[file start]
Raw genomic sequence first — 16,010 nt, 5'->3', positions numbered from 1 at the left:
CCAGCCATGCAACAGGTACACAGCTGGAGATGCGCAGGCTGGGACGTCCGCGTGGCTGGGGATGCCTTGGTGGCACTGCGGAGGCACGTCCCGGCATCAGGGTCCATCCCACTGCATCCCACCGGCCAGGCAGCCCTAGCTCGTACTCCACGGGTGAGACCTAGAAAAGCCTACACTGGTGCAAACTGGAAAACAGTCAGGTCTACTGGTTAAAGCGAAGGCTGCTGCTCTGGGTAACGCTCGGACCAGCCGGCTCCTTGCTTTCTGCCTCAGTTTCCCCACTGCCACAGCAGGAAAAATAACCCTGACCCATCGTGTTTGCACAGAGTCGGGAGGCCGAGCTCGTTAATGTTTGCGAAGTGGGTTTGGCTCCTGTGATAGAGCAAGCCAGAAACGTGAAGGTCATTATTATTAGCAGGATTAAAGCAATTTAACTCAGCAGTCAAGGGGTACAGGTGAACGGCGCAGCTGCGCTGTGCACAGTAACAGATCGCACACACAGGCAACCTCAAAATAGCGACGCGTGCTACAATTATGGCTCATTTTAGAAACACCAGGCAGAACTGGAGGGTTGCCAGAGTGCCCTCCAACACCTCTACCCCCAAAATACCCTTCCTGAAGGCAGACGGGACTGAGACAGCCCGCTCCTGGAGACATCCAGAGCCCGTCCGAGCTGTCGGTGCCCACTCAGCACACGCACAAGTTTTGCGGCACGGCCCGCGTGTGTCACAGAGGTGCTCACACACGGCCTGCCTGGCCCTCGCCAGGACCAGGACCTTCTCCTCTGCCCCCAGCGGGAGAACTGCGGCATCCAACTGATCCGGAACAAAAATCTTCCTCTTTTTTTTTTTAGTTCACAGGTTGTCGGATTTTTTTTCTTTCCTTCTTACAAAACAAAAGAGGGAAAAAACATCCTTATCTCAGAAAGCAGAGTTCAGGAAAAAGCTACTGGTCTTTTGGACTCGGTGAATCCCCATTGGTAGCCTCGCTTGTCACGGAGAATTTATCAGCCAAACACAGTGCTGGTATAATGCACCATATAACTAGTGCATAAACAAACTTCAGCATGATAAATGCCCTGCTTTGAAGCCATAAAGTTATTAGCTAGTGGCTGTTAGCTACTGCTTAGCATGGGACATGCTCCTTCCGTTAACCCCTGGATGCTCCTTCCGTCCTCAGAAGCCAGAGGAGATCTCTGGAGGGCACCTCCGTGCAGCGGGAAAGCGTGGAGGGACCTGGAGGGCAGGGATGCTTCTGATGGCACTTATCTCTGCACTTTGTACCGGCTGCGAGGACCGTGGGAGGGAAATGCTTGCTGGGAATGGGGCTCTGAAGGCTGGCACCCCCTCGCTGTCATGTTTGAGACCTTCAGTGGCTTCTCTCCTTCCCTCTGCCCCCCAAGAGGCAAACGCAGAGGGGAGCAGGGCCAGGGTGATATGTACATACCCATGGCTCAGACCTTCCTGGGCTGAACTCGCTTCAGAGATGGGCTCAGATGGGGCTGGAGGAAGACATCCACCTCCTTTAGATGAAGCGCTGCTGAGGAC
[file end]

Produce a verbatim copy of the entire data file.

Raw genomic sequence first — 16,010 nt, 5'->3', positions numbered from 1 at the left:
CCAGCCATGCAACAGGTACACAGCTGGAGATGCGCAGGCTGGGACGTCCGCGTGGCTGGGGATGCCTTGGTGGCACTGCGGAGGCACGTCCCGGCATCAGGGTCCATCCCACTGCATCCCACCGGCCAGGCAGCCCTAGCTCGTACTCCACGGGTGAGACCTAGAAAAGCCTACACTGGTGCAAACTGGAAAACAGTCAGGTCTACTGGTTAAAGCGAAGGCTGCTGCTCTGGGTAACGCTCGGACCAGCCGGCTCCTTGCTTTCTGCCTCAGTTTCCCCACTGCCACAGCAGGAAAAATAACCCTGACCCATCGTGTTTGCACAGAGTCGGGAGGCCGAGCTCGTTAATGTTTGCGAAGTGGGTTTGGCTCCTGTGATAGAGCAAGCCAGAAACGTGAAGGTCATTATTATTAGCAGGATTAAAGCAATTTAACTCAGCAGTCAAGGGGTACAGGTGAACGGCGCAGCTGCGCTGTGCACAGTAACAGATCGCACACACAGGCAACCTCAAAATAGCGACGCGTGCTACAATTATGGCTCATTTTAGAAACACCAGGCAGAACTGGAGGGTTGCCAGAGTGCCCTCCAACACCTCTACCCCCAAAATACCCTTCCTGAAGGCAGACGGGACTGAGACAGCCCGCTCCTGGAGACATCCAGAGCCCGTCCGAGCTGTCGGTGCCCACTCAGCACACGCACAAGTTTTGCGGCACGGCCCGCGTGTGTCACAGAGGTGCTCACACACGGCCTGCCTGGCCCTCGCCAGGACCAGGACCTTCTCCTCTGCCCCCAGCGGGAGAACTGCGGCATCCAACTGATCCGGAACAAAAATCTTCCTCTTTTTTTTTTTAGTTCACAGGTTGTCGGATTTTTTTTCTTTCCTTCTTACAAAACAAAAGAGGGAAAAAACATCCTTATCTCAGAAAGCAGAGTTCAGGAAAAAGCTACTGGTCTTTTGGACTCGGTGAATCCCCATTGGTAGCCTCGCTTGTCACGGAGAATTTATCAGCCAAACACAGTGCTGGTATAATGCACCATATAACTAGTGCATAAACAAACTTCAGCATGATAAATGCCCTGCTTTGAAGCCATAAAGTTATTAGCTAGTGGCTGTTAGCTACTGCTTAGCATGGGACATGCTCCTTCCGTTAACCCCTGGATGCTCCTTCCGTCCTCAGAAGCCAGAGGAGATCTCTGGAGGGCACCTCCGTGCAGCGGGAAAGCGTGGAGGGACCTGGAGGGCAGGGATGCTTCTGATGGCACTTATCTCTGCACTTTGTACCGGCTGCGAGGACCGTGGGAGGGAAATGCTTGCTGGGAATGGGGCTCTGAAGGCTGGCACCCCCTCGCTGTCATGTTTGAGACCTTCAGTGGCTTCTCTCCTTCCCTCTGCCCCCCAAGAGGCAAACGCAGAGGGGAGCAGGGCCAGGGTGATATGTACATACCCATGGCTCAGACCTTCCTGGGCTGAACTCGCTTCAGAGATGGGCTCAGATGGGGCTGGAGGAAGACATCCACCTCCTTTAGATGAAGCGCTGCTGAGGAC